Credit Derivatives and the Dodd Frank Act – Is the Regulatory Response Appropriate?
Forthcoming, J. Banking Reg. (2013)
33 Pages Posted: 14 Jan 2012 Last revised: 28 Jun 2013
Date Written: January 13, 2012
Credit derivatives played an important role in the Credit Crisis of 2008-09. The US Congress enacted the Dodd-Frank Wall Street Reform and Consumer Protection Act in 2010 as a comprehensive response to the Credit Crisis. Collateralized Debt Obligations (CDO) and Credit Default Swaps (CDS), which are among the major credit derivatives developed by the financial industry in the recent decades, are among the subjects covered in the lengthy Dodd-Frank legislation. Regulation seeks to streamline trade in derivatives and promote smooth clearing and settlement of transactions. There is little effort either to identify the systemic risk in credit derivatives or to address the issue of risk.
In this paper, I review the measures proposed in the Dodd-Frank Act for regulating credit derivatives and question their adequacy. The Dodd-Frank Act merely attempts to improve the procedures or mechanics governing the trade in credit derivatives and promote prudential standards for the entities dealing in swaps. These are obviously inspired by experience – namely, freezing of the market during the Credit Crisis and companies such as AIG issuing Credit Default Swaps without serious concern about their ability to honor the obligations assumed under the contracts.
The issue is whether the regulatory response is adequate from a systemic perspective. This question is important if the goal is to prevent a recurrence of events like the Credit Crisis and the events that led up to the Crisis. In considering this question, a major issue with the Dodd-Frank Act is its failure to sufficiently address the character of the swap instruments, in particular the credit derivatives as they were developed in the market and the risk potential that is engineered in them.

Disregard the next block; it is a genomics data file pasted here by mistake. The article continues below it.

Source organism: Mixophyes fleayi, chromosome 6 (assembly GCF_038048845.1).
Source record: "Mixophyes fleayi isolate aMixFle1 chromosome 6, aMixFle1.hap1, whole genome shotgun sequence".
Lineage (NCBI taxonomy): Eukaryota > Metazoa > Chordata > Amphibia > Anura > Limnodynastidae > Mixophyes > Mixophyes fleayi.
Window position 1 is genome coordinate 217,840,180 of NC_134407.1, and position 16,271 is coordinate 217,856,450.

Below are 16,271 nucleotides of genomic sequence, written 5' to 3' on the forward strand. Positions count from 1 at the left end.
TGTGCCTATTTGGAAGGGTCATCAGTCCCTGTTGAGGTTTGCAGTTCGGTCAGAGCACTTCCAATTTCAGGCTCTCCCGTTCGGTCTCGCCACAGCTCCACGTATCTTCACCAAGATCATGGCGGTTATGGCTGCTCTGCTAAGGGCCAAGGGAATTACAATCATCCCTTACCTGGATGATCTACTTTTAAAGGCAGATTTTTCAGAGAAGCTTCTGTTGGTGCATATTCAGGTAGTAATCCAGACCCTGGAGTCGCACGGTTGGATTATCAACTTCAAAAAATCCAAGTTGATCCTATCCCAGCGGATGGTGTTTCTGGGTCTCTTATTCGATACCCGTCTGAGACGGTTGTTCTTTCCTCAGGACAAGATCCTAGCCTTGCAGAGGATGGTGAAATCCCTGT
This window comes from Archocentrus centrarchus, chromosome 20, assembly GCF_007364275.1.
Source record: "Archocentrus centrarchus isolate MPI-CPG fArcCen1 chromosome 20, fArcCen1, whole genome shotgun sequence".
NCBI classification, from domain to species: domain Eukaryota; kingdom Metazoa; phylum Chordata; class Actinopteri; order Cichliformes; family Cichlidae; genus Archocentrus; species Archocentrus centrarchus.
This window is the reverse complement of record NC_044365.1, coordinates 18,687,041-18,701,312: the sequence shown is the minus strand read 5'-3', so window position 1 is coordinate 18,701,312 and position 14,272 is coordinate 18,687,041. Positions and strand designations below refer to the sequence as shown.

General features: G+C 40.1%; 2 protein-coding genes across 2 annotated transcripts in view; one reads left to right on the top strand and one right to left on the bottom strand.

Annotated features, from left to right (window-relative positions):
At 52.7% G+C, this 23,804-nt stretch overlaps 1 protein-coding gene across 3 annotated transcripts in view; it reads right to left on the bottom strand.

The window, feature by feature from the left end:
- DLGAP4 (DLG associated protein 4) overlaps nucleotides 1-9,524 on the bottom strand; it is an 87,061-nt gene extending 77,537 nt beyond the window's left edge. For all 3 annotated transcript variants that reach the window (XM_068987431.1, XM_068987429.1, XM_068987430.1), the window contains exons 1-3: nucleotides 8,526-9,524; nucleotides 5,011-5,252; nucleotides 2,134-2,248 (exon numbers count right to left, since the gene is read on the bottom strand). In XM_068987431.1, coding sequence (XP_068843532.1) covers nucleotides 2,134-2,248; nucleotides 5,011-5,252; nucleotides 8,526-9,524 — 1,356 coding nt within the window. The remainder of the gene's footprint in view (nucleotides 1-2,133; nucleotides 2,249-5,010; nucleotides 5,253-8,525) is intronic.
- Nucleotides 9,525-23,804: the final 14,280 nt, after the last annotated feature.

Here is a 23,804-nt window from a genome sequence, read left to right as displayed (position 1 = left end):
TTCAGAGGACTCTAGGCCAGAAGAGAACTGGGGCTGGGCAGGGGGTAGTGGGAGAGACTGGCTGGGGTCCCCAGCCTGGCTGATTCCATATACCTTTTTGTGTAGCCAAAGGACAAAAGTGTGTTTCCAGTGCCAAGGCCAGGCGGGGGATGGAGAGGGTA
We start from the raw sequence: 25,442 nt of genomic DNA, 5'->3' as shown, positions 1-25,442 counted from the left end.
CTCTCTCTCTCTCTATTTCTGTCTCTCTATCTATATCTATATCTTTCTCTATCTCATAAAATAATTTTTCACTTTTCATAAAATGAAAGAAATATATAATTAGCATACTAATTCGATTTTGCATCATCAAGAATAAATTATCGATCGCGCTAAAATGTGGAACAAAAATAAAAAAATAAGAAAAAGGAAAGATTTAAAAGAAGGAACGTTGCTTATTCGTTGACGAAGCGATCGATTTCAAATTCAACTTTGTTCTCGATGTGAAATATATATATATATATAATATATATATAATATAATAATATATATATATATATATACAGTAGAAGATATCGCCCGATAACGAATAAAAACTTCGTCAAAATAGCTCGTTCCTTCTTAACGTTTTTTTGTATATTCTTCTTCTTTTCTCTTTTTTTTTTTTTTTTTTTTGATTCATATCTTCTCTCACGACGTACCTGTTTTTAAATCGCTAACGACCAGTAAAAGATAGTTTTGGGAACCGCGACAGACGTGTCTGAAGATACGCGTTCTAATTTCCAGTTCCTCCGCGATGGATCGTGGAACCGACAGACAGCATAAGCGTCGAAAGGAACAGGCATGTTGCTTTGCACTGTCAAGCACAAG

I present a proposal in the paper for a screening procedure before the launch of financial instruments. Screening can help generate an informed and reasonably disinterested debate on the planned instruments, and this can lead to a better understanding of their characteristics and risk potential. The procedure would not seriously interfere with the freedom of the market to innovate and devise new financial products, but at the same time it can instill elements of caution and deliberation in the process. The paper also deals with other issues such as the transaction cost of the screening process, any intellectual property rights in the new products and a more basic constitutional issue – the liberty of contract.
Keywords: Credit derivatives, Collateralized Debt Obligations, Credit Default Swaps, Synthetic CDO, financial innovation, Dodd Frank Act, AIG, Credit Crisis, liberty of contract, financial regulation
JEL Classification: G10, G14, G18, G20, G21, G22, G28, K22
Suggested Citation: Suggested Citation